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Equivalent Statements to Compactness ... Another Question ... Stromberg, Theorem 3.43 ... ...

Peter

Well-known member
MHB Site Helper
Jun 22, 2012
2,891
I am reading Karl R. Stromberg's book: "An Introduction to Classical Real Analysis". ... ...

I am focused on Chapter 3: Limits and Continuity ... ...

I need further help in order to fully understand the proof of Theorem 3.43 on pages 105-106 ... ...


Theorem 3.43 and its proof read as follows:




Stromberg - 1 - Theorem 3.43 ... ... PART 1 ... .... .png
Stromberg - 2 - Theorem 3.43 ... ... PART 2 ... .... ... .png




At about the middle of the above proof by Stromberg we read the following:

" ... ... Otherwise enumerate \(\displaystyle \mathscr{V}\) as \(\displaystyle \{ V_k \}_{ k = 1 }^{ \infty }\). ... ... "


I am wondering what are the \(\displaystyle V_k\) ... are they elements of \(\displaystyle \mathscr{V}\) (... that is, the \(\displaystyle U_B\)) ... or are they sets of some kind ... ... can someone please explain and elucidate the nature of the \(\displaystyle V_k\) ...

... indeed maybe the \(\displaystyle V_k\) are just equal to the \(\displaystyle U_B\) ... in that case why not enumerate \(\displaystyle \mathscr{V}\) as \(\displaystyle \{ U_{ B_k } \}_{ k = 1 }^{ \infty }\) ...




Hope someone can help ...

Peter
 
Last edited:

Opalg

MHB Oldtimer
Staff member
Feb 7, 2012
2,679
At about the middle of the above proof by Stromberg we read the following:

" ... ... Otherwise enumerate \(\displaystyle \mathscr{V}\) as \(\displaystyle \{ V_k \}_{ k = 1 }^{ \infty }\). ... ... "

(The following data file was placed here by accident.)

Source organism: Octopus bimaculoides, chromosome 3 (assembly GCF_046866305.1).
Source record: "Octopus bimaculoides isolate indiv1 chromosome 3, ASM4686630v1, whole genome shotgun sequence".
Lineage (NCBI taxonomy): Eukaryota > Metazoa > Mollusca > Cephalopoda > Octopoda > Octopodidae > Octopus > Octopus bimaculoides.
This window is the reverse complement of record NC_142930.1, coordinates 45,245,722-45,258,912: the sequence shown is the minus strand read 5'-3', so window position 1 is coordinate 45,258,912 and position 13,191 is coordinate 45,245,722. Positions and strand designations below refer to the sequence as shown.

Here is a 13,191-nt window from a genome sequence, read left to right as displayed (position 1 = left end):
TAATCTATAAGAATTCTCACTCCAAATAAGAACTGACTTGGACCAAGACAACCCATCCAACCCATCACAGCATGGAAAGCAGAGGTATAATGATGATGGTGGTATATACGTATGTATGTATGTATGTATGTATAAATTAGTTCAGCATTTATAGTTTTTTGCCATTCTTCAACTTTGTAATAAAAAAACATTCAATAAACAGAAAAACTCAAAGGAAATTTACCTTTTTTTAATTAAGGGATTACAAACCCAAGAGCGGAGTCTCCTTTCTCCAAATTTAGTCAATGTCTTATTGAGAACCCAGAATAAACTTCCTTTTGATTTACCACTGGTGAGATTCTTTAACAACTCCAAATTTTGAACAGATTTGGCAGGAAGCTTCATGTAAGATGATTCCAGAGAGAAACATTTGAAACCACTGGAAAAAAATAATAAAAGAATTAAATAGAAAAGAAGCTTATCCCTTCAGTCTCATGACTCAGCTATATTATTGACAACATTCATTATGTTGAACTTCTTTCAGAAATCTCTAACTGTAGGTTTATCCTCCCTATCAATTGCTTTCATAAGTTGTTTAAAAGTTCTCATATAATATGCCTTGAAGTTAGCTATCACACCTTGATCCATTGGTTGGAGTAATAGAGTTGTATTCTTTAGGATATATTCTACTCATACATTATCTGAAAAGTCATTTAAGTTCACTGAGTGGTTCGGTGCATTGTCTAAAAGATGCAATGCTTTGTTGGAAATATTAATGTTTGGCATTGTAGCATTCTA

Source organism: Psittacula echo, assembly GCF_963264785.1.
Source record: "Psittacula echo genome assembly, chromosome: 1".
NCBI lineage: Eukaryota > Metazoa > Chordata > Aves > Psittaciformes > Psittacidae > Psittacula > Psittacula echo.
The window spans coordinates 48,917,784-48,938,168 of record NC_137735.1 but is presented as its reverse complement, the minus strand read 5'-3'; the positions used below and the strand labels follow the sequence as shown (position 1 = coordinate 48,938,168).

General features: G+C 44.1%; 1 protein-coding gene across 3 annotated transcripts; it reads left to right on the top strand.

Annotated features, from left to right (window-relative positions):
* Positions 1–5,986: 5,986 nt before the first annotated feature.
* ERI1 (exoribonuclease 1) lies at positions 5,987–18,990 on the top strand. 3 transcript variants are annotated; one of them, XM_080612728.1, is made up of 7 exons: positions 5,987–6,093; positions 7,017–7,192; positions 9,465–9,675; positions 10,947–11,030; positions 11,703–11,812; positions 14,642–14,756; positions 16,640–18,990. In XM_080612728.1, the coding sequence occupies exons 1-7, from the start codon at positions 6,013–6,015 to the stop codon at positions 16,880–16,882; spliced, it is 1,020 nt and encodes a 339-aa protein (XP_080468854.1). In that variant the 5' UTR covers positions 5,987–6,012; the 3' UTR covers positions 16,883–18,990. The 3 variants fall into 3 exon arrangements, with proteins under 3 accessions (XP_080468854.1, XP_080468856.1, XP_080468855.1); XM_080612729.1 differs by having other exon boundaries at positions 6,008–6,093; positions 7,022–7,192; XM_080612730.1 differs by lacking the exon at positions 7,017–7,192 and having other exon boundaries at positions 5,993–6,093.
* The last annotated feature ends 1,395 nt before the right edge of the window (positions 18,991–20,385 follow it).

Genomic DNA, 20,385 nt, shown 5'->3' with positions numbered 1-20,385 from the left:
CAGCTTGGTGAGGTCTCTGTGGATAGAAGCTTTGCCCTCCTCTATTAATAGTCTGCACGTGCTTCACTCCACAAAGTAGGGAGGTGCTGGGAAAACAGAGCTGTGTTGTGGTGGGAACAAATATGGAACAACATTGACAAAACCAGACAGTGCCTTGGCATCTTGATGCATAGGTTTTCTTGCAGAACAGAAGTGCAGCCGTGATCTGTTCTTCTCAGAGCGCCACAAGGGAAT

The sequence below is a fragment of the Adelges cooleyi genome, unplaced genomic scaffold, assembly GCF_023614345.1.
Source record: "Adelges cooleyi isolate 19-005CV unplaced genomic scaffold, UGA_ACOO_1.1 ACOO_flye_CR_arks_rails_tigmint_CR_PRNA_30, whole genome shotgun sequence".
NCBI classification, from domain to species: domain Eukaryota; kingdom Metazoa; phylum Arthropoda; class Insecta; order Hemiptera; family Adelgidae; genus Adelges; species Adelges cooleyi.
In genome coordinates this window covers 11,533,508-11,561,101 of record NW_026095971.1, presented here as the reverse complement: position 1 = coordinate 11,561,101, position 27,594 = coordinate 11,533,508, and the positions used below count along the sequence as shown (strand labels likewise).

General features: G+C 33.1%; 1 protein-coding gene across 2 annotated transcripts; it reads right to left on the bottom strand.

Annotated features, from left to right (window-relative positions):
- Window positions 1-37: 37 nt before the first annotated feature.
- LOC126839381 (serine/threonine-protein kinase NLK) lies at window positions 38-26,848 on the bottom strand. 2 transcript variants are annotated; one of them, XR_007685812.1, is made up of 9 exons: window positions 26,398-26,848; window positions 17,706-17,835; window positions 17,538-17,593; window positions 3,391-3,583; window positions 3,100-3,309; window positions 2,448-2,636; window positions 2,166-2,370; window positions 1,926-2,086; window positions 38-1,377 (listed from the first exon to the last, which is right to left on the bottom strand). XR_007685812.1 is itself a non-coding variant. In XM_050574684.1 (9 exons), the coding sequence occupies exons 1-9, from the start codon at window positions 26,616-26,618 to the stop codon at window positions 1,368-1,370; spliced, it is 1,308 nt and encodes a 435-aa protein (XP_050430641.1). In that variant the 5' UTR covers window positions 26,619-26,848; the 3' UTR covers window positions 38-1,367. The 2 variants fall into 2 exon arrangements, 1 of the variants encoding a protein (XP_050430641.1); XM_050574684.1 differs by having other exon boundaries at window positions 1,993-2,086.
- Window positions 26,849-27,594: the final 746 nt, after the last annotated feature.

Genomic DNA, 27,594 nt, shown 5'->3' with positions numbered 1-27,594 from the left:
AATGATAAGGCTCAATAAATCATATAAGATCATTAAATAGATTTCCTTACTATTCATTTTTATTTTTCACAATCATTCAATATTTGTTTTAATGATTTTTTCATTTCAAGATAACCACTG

I am wondering what are the \(\displaystyle V_k\) ... are they elements of \(\displaystyle \mathscr{V}\) (... that is, the \(\displaystyle U_B\)) ... or are they sets of some kind ... ... can someone please explain and elucidate the nature of the \(\displaystyle V_k\) ...

... indeed maybe the \(\displaystyle V_k\) are just equal to the \(\displaystyle U_B\) ... in that case why not enumerate \(\displaystyle \mathscr{V}\) as \(\displaystyle \{ U_{ B_k } \}_{ k = 1 }^{ \infty }\) ...
I haven't read this proof carefully, but I am sure that you are correct: the elements of \(\displaystyle \mathscr{V}\) are exactly the sets \(\displaystyle U_B\), and it would be quite permissible to enumerate them as \(\displaystyle \{ U_{ B_k } \}_{ k = 1 }^{ \infty }\) (though that implies that you have enumerated the sets \(\displaystyle U_B\)). I think that Stromberg found it better to enumerate the sets in \(\displaystyle \mathscr{V}\) directly, rather than indirectly by enumerating the sets in $\mathscr{B}$. In that way, he avoids cumbersome double subscripts.